The thoughts of everyone at Everton are with the families of the 96 Liverpool fans who lost their lives at Hillsborough 24 years ago today.
Everton paid tribute to those who lost their lives before Saturday's game against QPR with a period of silence.
A special tribute was played on Goodison's big screens and the Justice Collective's number one single He Ain't Heavy, He's My Brother, was played at half-time as a sign of the solidarity shown by fans across Merseyside.
On Sunday, Everton legend Graeme Sharp and life president Sir Philip Carter were present as two memorials were inaugurated in Liverpool city centre.
An 8ft clock, with the time frozen poignantly at 3.06pm, was unveiled at Liverpool Town Hall.
Then, at Old Haymarket, a 7ft bronze memorial with the words 'Hillsborough Disaster - we will remember them' was revealed.
On Monday afternoon a memorial service was held at Anfield, where Everton chairman Bill Kenwright was amongst members of the congregation to provide a reading from the Bible.
Mr Kenwright also paid tribute to Margaret Aspinall, Chair of the Hillsborough Families Support Group, and underlined Everton’s ongoing support for the families of the 96.
"Twenty-four years ago today I was at Villa Park (for Everton’s FA Cup semi-final against Norwich), not as a chairman or board member but as a fan," said Mr Kenwright. "The journey home was terrible. We should have been celebrating reaching Wembley but as the news trickled through – and it was a trickle - we felt as though we had been relegated. I hope, since that day, you have known the support of Everton Football Club for you.
"Like all of you, I watched that Liverpool documentary a few weeks back. There were two words that were mentioned an awful lot and which resonated with me hugely, the two most important words in the English language, certainly in this city. The words were 'my mum'.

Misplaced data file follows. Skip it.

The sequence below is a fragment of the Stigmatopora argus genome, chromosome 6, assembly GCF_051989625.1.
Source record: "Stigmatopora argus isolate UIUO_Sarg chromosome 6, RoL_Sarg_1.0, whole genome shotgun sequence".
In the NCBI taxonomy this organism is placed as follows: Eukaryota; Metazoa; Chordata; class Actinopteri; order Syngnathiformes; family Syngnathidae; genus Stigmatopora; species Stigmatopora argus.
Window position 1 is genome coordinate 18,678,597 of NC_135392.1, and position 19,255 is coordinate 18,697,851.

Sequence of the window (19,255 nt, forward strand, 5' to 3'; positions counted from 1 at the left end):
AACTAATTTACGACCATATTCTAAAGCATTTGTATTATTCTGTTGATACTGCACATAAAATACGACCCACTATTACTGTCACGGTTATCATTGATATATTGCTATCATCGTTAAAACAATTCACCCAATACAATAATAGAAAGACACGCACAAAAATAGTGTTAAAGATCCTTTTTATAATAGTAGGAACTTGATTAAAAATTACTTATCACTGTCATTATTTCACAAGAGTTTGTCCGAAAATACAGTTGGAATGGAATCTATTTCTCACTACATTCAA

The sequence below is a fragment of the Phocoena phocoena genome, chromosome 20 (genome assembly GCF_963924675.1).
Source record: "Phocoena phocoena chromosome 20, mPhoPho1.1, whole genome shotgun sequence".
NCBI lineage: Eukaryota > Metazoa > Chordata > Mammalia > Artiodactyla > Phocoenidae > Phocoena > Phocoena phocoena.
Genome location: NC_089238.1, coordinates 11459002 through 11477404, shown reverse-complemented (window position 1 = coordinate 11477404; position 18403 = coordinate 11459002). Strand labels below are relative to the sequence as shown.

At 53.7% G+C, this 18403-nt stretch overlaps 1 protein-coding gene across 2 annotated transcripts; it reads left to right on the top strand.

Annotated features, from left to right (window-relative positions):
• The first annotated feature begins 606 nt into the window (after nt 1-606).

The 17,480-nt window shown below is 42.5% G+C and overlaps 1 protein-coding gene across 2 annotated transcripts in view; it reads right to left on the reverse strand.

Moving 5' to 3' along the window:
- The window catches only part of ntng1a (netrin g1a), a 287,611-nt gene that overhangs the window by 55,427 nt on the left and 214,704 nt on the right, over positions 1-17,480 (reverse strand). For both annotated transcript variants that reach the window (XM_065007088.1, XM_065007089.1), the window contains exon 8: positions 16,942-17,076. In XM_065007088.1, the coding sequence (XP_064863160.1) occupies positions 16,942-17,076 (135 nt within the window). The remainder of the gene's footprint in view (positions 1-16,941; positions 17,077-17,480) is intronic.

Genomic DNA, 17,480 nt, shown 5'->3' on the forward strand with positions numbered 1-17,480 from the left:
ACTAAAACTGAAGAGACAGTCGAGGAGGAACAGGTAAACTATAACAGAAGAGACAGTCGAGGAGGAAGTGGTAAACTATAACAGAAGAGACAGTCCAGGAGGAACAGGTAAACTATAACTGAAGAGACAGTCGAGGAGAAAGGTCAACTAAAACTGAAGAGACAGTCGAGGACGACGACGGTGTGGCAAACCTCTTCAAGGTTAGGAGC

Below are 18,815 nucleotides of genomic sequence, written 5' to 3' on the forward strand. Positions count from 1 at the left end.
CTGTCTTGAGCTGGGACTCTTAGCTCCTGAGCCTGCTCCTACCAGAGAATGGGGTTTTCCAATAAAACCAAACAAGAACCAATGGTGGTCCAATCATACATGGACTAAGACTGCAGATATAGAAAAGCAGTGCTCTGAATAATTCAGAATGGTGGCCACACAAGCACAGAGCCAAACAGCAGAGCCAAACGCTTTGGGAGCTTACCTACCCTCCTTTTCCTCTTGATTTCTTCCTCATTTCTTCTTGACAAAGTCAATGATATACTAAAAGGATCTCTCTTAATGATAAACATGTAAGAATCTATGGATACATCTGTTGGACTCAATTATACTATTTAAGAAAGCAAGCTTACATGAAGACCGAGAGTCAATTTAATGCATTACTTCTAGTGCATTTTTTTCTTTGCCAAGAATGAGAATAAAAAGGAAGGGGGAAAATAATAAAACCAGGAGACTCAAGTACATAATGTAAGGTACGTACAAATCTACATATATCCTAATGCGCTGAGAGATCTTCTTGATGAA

"They've taken on the wrong city and they've taken on the wrong mums too.
"The 96 are here with you today as much as they have always been and I hope by next year you will be celebrating the greatest victory any team in this country has ever had, not just in football, but in life.
"At Everton Football Club we salute you. God bless you."
The end of Mr Kenwright's speech was met with chants of 'Merseyside'.
The service had begun with the hymn Abide With Me, sung by a choir.
A standing ovation was given as the names of all 96 fans who died in the 1989 disaster were read out before a minute's silence was observed at 15:06 BST, with a candle lit in memory of each victim.
Professor Phil Scraton, a member of the independent panel behind the report published last September, told the packed stadium the publication of that report was one of the most important days of his life before giving an emotional reading of the poem ‘Their Voices Will Be Heard’.
Liverpool owner John W. Henry gave an address and read a passage from the Bible, while Margaret Aspinall delivered an emotional speech in recognition of the work that has been done in the fight for justice over the last 24 years.
The service ended with a rendition of ‘You’ll Never Walk Alone’.